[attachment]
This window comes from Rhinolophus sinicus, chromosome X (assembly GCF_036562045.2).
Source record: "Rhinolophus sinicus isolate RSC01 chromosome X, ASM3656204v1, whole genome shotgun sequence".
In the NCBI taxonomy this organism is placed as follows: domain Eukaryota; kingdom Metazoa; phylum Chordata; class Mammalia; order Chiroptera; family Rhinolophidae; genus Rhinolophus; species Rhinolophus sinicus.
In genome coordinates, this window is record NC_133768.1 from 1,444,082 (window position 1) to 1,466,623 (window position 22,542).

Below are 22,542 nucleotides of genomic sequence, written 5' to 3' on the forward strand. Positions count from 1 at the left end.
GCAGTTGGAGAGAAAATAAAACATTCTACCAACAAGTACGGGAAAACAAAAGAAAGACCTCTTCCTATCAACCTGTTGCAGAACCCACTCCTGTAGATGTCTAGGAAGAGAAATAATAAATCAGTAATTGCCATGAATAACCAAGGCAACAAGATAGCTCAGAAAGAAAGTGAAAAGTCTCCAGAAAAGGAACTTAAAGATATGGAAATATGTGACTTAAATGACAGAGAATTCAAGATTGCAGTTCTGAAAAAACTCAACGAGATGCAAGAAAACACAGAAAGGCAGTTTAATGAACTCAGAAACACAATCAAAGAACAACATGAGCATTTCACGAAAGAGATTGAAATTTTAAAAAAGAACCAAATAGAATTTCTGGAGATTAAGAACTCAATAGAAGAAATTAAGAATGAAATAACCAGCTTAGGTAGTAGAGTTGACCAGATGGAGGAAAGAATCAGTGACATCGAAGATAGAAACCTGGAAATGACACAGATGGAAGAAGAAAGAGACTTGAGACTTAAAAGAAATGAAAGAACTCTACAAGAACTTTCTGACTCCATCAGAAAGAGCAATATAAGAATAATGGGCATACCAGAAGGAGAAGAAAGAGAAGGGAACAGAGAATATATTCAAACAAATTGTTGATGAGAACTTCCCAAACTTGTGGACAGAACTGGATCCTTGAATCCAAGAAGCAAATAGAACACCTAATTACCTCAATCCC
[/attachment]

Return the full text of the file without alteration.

This window comes from Rhinolophus sinicus, chromosome X (assembly GCF_036562045.2).
Source record: "Rhinolophus sinicus isolate RSC01 chromosome X, ASM3656204v1, whole genome shotgun sequence".
In the NCBI taxonomy this organism is placed as follows: domain Eukaryota; kingdom Metazoa; phylum Chordata; class Mammalia; order Chiroptera; family Rhinolophidae; genus Rhinolophus; species Rhinolophus sinicus.
In genome coordinates, this window is record NC_133768.1 from 1,444,082 (window position 1) to 1,466,623 (window position 22,542).

Below are 22,542 nucleotides of genomic sequence, written 5' to 3' on the forward strand. Positions count from 1 at the left end.
GCAGTTGGAGAGAAAATAAAACATTCTACCAACAAGTACGGGAAAACAAAAGAAAGACCTCTTCCTATCAACCTGTTGCAGAACCCACTCCTGTAGATGTCTAGGAAGAGAAATAATAAATCAGTAATTGCCATGAATAACCAAGGCAACAAGATAGCTCAGAAAGAAAGTGAAAAGTCTCCAGAAAAGGAACTTAAAGATATGGAAATATGTGACTTAAATGACAGAGAATTCAAGATTGCAGTTCTGAAAAAACTCAACGAGATGCAAGAAAACACAGAAAGGCAGTTTAATGAACTCAGAAACACAATCAAAGAACAACATGAGCATTTCACGAAAGAGATTGAAATTTTAAAAAAGAACCAAATAGAATTTCTGGAGATTAAGAACTCAATAGAAGAAATTAAGAATGAAATAACCAGCTTAGGTAGTAGAGTTGACCAGATGGAGGAAAGAATCAGTGACATCGAAGATAGAAACCTGGAAATGACACAGATGGAAGAAGAAAGAGACTTGAGACTTAAAAGAAATGAAAGAACTCTACAAGAACTTTCTGACTCCATCAGAAAGAGCAATATAAGAATAATGGGCATACCAGAAGGAGAAGAAAGAGAAGGGAACAGAGAATATATTCAAACAAATTGTTGATGAGAACTTCCCAAACTTGTGGACAGAACTGGATCCTTGAATCCAAGAAGCAAATAGAACACCTAATTACCTCAATCCC